The information listed below is accurate as of Tuesday March 31, and is subject to change at any time.
Please call TransCanadaHighway.com at 403-245-2194 if you become aware of any updates and/or errors. (We are not affiliated with --nor funded by-- any governments)
Here are recent videos on the COVID-19 Travel situation:
COVID-19 Travel Update (posted June 4)
COVID-19 Travel Update (posted April 16, 2020)
Travel into Canada is now highly limited, with many carriers limiting or temporarily ceasing air connections with many other countries that they typically serve.
Travellers who are considered essential services (according to the US HomeLand Security) are able to cross the Canada-US boundary. Otherwise you must be a Canadian Citizen/resident to be able to enter into Canada.
If you have recently returned to Canada and you have symptoms, you must ISOLATE. This is mandatory. If required, immediate medical attention will be provided upon arrival in Canada.
Violating any instructions provided to you when you entered Canada could lead to up to 6 months in prison and/or $750,000 in fines.
If you have recently returned to Canada and you have no symptoms, you must QUARANTINE (self-isolate) yourself. This is mandatory. You are at risk of developing symptoms and infecting others.
This means you MUST:
Travel Within Canada is now highly limited, with many carriers limiting or temporarily ceasing air connections and reducing passenger numbers on flights to improve Social Distancing. We have listed provincial restrictions and guidelines from East to West.
Currently Saskatchewan, Alberta, and British Columbia have not imposed any restrictions on travel whithin Canada or set up border checkpoints to monitor traveller health.
Authorities are guided by (a) their Health officials and (b) common sense, which can change from day to day.
Currently, they are trying to help individuals return home -- including transiting across a province to get to your home province -- but subject to self-isolation upon returning home. Provincial restrictions are getting more restrictive about "visiting" and "travel/tourism" across provincial boundaries.
RECOMMENDED: Plan your travel itinerary to minimize stops for gas, and meals on your trip home
To help ensure the safety of passengers and crews on provincial ferries during the COVID-19 pandemic, passengers are now allowed to remain in their vehicles during crossings, as per recommendations from Transport Canada.
Crews are also required to maintain additional space between vehicles to allow for easier evacuation of passengers in the event of an emergency. This additional space may result in fewer vehicles for some trips.
March 26: Public Advisory: New Restrictions Implemented for Provincial Ferry Crossings
These restrictions are limiting passengers to:
We contacted the RCMP Cumberland County Detachment (902-667-3859) who informed us that the Government of Nova Scotia has checkpoints at North Sydney for the Ferry form Newfoundland, and at Amherst for highway traffic from New Brunswick. These checkpoints are run by the Department of Natural Resources.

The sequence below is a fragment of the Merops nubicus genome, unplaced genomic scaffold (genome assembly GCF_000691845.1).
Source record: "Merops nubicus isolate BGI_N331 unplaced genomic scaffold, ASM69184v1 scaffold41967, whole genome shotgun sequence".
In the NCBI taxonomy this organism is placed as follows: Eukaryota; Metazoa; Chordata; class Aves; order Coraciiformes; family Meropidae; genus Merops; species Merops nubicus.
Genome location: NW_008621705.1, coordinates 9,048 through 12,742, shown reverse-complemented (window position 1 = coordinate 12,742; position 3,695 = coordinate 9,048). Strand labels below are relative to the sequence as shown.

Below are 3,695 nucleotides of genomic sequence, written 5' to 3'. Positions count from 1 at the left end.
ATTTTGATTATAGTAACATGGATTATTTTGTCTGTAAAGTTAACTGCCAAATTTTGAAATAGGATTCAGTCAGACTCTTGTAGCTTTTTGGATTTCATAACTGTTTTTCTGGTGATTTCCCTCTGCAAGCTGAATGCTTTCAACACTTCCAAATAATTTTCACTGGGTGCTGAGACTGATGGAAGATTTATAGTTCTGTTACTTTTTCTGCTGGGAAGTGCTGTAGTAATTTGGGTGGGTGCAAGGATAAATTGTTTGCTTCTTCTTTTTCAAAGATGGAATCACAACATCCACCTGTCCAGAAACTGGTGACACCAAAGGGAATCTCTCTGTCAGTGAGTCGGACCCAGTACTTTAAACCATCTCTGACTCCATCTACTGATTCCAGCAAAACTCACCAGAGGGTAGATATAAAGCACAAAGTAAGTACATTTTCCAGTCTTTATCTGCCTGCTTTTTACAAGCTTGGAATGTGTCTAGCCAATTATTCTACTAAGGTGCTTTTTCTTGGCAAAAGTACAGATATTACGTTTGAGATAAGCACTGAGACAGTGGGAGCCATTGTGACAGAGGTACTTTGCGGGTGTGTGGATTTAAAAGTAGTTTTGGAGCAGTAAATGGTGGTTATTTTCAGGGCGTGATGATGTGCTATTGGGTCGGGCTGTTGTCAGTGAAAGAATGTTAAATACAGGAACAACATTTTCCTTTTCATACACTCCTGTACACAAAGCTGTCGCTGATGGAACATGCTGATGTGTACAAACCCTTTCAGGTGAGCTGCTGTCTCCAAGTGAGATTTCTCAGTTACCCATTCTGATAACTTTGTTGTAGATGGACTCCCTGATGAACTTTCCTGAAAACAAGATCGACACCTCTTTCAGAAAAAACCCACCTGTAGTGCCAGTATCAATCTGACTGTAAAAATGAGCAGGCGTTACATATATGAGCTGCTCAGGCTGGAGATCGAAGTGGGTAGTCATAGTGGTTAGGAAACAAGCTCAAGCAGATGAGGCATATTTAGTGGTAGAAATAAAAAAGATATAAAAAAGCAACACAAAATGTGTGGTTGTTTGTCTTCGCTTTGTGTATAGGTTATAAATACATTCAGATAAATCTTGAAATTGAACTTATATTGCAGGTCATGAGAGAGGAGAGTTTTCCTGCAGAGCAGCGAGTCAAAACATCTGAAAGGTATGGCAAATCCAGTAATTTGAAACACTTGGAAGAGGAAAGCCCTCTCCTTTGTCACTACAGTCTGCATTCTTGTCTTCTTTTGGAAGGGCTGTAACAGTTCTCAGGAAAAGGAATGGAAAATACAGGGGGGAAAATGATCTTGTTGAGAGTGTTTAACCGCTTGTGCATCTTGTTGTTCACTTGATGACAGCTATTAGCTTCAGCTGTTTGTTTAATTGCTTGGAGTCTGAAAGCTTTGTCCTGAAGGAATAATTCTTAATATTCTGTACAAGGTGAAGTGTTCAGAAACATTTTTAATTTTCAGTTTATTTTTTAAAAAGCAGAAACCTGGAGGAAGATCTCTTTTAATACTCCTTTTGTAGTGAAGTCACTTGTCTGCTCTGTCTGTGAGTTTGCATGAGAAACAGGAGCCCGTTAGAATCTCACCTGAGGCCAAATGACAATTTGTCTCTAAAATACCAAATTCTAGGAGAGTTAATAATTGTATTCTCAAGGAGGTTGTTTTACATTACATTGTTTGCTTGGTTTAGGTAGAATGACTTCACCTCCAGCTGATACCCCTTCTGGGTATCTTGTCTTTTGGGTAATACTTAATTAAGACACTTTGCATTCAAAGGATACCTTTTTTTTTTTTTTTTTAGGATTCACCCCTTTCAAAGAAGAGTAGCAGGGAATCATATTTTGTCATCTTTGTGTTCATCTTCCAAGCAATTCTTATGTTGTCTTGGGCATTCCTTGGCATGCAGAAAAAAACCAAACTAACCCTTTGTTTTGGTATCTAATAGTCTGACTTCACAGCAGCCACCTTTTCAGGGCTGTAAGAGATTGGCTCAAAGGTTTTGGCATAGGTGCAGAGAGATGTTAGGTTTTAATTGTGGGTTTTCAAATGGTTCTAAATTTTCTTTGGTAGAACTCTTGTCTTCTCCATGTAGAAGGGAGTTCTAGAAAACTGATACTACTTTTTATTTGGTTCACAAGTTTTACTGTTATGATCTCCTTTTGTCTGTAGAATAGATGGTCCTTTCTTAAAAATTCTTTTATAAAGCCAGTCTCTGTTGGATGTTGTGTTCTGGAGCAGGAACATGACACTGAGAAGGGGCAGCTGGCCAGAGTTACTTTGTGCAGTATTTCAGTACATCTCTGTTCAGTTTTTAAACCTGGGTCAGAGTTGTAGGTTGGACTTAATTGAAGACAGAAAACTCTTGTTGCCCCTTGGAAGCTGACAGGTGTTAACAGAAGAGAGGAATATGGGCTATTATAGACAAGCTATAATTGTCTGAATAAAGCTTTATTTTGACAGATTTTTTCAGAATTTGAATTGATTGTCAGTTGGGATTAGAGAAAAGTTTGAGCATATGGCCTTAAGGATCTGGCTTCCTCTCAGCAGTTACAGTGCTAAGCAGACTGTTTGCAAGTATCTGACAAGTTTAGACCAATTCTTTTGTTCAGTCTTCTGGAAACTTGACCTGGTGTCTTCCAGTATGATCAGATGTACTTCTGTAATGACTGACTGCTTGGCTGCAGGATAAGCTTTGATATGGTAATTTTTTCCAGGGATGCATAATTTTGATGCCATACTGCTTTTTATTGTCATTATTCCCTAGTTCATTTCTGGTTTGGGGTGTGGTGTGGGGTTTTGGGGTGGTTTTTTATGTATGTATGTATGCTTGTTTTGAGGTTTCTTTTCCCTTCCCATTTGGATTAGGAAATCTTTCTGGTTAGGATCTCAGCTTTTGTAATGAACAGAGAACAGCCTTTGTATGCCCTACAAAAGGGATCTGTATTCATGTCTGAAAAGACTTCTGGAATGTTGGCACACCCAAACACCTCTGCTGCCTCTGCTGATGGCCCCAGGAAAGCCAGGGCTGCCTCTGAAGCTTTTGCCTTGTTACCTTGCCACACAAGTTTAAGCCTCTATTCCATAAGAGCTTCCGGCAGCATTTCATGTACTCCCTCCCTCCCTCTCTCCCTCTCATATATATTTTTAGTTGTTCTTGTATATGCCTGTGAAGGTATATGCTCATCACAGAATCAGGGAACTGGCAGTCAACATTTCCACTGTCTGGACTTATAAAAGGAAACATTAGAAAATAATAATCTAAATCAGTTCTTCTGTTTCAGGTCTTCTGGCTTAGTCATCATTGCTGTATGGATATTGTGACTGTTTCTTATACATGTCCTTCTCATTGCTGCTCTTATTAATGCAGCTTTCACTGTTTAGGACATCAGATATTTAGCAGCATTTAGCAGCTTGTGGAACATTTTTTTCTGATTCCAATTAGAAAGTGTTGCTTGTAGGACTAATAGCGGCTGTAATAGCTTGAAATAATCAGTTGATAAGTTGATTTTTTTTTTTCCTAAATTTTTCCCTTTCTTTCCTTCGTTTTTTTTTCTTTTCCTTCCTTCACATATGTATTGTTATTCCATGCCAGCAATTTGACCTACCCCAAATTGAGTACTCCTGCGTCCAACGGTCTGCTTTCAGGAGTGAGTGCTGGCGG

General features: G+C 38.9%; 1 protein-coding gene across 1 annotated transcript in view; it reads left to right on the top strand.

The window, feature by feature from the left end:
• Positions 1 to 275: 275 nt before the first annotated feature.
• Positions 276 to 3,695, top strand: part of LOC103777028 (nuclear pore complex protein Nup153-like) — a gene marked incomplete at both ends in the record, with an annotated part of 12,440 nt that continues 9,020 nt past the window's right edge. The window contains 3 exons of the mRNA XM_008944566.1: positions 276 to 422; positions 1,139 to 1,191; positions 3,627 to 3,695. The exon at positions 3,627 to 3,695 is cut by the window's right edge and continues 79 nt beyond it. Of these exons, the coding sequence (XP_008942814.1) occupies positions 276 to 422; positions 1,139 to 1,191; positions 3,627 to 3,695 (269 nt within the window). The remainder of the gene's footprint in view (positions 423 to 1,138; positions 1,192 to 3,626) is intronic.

Anyone entering the province will be stopped, questioned, and told to self-isolate for 14 days. Exemptions for cross-border travel include healthy workers in trades and transportations sectors who move goods and people (e.g. truck drivers); healthy people going to work (e.g. health-care workers); and people travelling into the province for essential health services (e.g. chemotherapy treatment).
RCMP West District, Riviere Verte, NB (506-263-1050)
There are now police checkpoints at provincial borders, with Quebec and with Nova Scotia. Unnecessary travel is prohibited, and travellers may be turned around at the border.
(item 15) "Unnecessary travel" includes non-residents of New Brunswick entering NB to make or receive purchases or vto visit or for other social purposes.
Quebec also has checkpoints between regions (like the Gaspe, the Saquenay, and Northern Quebec) to restrict travel within the province that may spread the coronovirus.
Under the Ontario Declaration of Emergency: Anyone who has travelled outside of Canada should:
On March 27, Ontario sent out emergency messages on cellphones, television and radio on Friday afternoon to warn travellers returning to the province they are at "high risk" of developing and spreading COVID-19 which has already killed 18 in the province.
The emergency alert urged travellers to stay home and sef-isolate for 14 days and monitor for symptoms and noted "you are required by law" to do so.
Do not visit stores, family or friends," Premier Doug Ford told a news conference at Queen's Park minutes before the alerts went out at 2 pm.
In Ontario the provincial police issued a notice Friday warning people that they could face fines of $750 if they defy the “expert advice provided by the chief medical officer of health to close certain businesses and institutions and limit gatherings to 50 people or less.” Corporations defying orders can face a fine of $500,000.
March 20, 2020 Manitoba declares a State of Emergency
Checkpoints will be located at the:
These checkpoints are established under the authority of The Public Health Act. No one will be denied entry into Manitoba at these locations.
Effective March 23, public health officials recommended anyone who returns from international or domestic travel should self-isolate and self-monitor for symptoms for 14 days following their return. This recommendation does not include:
Because of limited medical facilities within their jurisdictions, Yukon, Northwest Territories, and Nunavut have imposed VERY STRICT travel restrictions into their jurisdictions. All non-essential travel into the territories and the north are prohibited.